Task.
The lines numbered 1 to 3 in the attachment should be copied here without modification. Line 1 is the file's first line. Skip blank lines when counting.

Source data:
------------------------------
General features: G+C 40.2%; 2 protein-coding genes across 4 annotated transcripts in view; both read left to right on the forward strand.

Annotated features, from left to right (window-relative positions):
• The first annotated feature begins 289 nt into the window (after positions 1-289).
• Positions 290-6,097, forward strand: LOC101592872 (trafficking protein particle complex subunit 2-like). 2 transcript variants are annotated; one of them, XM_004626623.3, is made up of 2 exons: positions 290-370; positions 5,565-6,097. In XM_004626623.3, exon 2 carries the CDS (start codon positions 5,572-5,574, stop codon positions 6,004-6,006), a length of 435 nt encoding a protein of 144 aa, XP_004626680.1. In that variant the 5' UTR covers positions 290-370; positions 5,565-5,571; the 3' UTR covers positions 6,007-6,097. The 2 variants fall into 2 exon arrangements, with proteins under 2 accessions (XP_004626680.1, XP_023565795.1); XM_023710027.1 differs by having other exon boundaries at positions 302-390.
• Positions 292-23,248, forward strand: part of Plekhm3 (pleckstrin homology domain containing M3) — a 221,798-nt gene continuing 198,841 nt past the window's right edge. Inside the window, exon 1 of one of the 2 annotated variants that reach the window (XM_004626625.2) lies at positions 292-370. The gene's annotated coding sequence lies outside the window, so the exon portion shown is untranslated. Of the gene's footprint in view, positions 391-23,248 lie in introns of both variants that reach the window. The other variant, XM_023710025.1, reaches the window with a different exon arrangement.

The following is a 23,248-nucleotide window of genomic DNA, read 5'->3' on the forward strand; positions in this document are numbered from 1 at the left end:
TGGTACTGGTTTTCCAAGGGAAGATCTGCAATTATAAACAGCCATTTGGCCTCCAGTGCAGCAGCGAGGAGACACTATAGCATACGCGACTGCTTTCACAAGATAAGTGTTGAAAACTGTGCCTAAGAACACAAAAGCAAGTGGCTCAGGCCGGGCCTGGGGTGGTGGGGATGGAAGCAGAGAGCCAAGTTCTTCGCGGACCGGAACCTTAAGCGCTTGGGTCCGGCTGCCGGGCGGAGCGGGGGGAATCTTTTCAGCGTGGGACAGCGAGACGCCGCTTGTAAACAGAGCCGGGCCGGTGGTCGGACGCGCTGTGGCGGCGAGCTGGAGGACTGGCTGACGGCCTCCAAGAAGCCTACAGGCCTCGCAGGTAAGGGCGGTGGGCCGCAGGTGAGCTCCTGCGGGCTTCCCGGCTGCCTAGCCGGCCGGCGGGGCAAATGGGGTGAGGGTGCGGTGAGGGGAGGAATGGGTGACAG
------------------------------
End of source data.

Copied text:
General features: G+C 40.2%; 2 protein-coding genes across 4 annotated transcripts in view; both read left to right on the forward strand.

Annotated features, from left to right (window-relative positions):
• The first annotated feature begins 289 nt into the window (after positions 1-289).